Is it me or does that word “cheesy” look weird when it’s spelled that way? And adding a y for “cheesey” doesn’t seem to make it better.
Not matter your political leanings, nothing can be truer than the words that Hillary Rodham Clinton became famous for some fifteen years ago. It truly takes a village to raise a child. No matter what Bob Dole said about it.
My interpretation of her famous phrase is slightly different though. To me, I look at it as a way to make it ok to need help. To ask for help.
And that is truly one of the hardest lessons to swallow sometimes. Asking for help.
When I was younger, married, and Nick was just a few years old, I always wanted to be that parent (which is slightly different than this that parent). The one that seemingly had it all together. Balancing work, family, home with the ease of a walk in the park. I can be Super Woman. I can do it all. No doubt.
But at what price? Extra stress? Less sleep? Reduced levels of patience?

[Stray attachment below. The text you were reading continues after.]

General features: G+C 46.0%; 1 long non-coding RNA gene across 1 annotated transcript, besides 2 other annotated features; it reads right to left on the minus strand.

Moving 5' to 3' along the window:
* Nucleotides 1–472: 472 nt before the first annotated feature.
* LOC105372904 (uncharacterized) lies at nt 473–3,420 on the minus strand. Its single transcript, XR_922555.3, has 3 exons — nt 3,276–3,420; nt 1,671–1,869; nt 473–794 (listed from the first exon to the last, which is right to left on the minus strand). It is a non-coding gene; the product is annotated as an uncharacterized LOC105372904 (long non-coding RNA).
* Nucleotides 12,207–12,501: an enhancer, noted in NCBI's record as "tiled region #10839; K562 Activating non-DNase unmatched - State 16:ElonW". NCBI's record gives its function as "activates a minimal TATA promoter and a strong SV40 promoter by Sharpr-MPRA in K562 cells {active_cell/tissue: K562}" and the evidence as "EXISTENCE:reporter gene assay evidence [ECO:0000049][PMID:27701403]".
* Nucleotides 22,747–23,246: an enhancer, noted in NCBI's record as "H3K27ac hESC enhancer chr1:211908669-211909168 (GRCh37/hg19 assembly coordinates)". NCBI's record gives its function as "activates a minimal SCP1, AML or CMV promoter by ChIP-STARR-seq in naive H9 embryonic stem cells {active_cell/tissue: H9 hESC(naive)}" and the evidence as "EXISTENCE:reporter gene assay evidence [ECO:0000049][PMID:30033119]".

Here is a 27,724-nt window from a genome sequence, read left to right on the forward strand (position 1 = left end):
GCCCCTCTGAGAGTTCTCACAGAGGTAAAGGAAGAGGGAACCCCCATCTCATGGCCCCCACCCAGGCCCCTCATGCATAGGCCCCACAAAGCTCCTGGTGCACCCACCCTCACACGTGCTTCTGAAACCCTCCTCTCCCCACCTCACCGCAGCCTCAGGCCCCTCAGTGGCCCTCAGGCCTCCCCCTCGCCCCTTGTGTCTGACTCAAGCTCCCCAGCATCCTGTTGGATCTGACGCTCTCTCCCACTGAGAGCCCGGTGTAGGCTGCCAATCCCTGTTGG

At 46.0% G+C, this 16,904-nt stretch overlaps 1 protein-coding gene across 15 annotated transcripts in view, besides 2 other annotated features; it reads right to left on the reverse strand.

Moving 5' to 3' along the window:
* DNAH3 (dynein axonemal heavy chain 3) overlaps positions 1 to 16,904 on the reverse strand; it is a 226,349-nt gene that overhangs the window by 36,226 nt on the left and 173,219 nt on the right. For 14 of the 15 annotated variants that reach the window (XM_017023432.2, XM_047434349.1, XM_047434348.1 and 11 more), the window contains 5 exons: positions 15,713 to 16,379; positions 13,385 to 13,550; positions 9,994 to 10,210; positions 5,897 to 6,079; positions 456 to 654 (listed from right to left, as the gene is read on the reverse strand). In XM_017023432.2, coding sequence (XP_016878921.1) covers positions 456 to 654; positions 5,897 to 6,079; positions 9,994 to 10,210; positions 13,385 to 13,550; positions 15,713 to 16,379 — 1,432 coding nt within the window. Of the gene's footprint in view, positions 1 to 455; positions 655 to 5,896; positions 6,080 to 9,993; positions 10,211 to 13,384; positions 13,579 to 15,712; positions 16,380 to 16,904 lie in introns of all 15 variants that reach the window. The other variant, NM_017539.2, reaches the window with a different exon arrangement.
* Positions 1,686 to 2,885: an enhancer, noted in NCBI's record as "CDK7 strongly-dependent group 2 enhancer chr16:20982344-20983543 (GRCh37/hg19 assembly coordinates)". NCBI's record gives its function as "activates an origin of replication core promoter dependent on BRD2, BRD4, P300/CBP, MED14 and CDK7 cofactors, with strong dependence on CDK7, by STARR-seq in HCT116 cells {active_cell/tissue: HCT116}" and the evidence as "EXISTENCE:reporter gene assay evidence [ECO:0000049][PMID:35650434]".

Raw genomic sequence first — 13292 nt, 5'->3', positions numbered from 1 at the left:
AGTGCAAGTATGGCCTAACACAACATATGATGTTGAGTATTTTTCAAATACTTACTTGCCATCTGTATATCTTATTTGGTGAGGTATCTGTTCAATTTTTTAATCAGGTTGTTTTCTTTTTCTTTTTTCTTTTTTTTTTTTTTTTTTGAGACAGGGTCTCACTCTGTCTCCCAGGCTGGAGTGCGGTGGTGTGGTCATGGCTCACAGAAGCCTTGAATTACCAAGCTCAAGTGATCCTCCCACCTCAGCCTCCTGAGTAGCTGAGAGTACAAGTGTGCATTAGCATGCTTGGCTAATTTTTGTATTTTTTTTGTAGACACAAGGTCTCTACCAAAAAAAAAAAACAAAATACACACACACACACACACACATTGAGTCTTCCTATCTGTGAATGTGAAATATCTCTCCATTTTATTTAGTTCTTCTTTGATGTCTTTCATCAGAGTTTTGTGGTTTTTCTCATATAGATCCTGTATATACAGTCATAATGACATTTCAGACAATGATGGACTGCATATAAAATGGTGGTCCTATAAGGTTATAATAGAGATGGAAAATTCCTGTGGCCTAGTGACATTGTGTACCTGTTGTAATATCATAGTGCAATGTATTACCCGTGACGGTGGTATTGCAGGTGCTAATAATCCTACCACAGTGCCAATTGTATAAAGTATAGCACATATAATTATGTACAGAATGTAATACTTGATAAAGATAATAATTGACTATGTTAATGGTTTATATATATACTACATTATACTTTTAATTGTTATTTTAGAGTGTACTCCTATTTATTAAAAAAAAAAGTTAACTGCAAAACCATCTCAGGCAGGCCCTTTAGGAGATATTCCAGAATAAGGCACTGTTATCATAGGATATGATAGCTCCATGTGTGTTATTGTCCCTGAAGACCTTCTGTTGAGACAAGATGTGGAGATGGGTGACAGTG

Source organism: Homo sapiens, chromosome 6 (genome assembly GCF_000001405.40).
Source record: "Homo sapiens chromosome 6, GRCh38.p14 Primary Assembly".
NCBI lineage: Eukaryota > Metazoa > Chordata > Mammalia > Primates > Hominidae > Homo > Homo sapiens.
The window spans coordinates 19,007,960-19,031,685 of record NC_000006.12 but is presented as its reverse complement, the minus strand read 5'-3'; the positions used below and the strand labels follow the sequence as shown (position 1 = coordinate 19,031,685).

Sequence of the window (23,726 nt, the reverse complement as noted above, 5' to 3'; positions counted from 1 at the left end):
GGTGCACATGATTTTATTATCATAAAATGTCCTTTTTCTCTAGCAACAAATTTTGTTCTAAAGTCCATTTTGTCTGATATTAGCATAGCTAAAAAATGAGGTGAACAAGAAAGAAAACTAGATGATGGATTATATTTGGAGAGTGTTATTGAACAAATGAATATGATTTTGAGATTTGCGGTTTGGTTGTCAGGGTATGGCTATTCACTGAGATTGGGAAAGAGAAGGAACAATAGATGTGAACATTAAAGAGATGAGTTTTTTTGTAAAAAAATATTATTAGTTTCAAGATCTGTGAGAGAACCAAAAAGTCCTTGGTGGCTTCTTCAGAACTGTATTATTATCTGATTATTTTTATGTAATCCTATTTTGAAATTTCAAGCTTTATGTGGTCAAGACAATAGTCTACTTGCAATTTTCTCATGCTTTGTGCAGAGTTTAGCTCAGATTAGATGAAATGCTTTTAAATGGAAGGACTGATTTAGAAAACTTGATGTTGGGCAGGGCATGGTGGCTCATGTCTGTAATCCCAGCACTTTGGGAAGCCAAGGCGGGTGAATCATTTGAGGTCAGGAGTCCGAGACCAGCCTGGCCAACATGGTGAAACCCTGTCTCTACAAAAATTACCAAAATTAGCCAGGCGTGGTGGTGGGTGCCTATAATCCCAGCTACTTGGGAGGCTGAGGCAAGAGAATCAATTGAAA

No, thank you.
It truly wasn’t until I separated from my (then) husband that I realized I couldn’t. I mean, well, in theory I could. But I wasn’t willing to do it at the cost it came with.
And so little by little, if people offered help, I took it. It started with baby steps. If someone was coming over for dinner and asked what they could bring, I suggested something. Instead of saying “nothing.” Easy enough. Dipping my toes in the water. Seeing how it felt.
And you know what? It felt fine.
Whether you’re a parent or not. Whether you’re the mom of a German Shepherd or a two-year-old or a succulent plant on your kitchen window sill. No matter your lot in life.
It’s ok to ask for help.
We are all in this together.
We schedule car pools to lessen the burden. Pick up extra items at a grocery store that we know someone needs. Watch each other’s kids to save a few bucks on babysitting. Drop off dinner just because.
We have each others’ backs.
Sometimes there is nothing greater than the people you can lean on in your friends and family network. Who can you call at 1 am when you need help? Those are your villagers. Your people.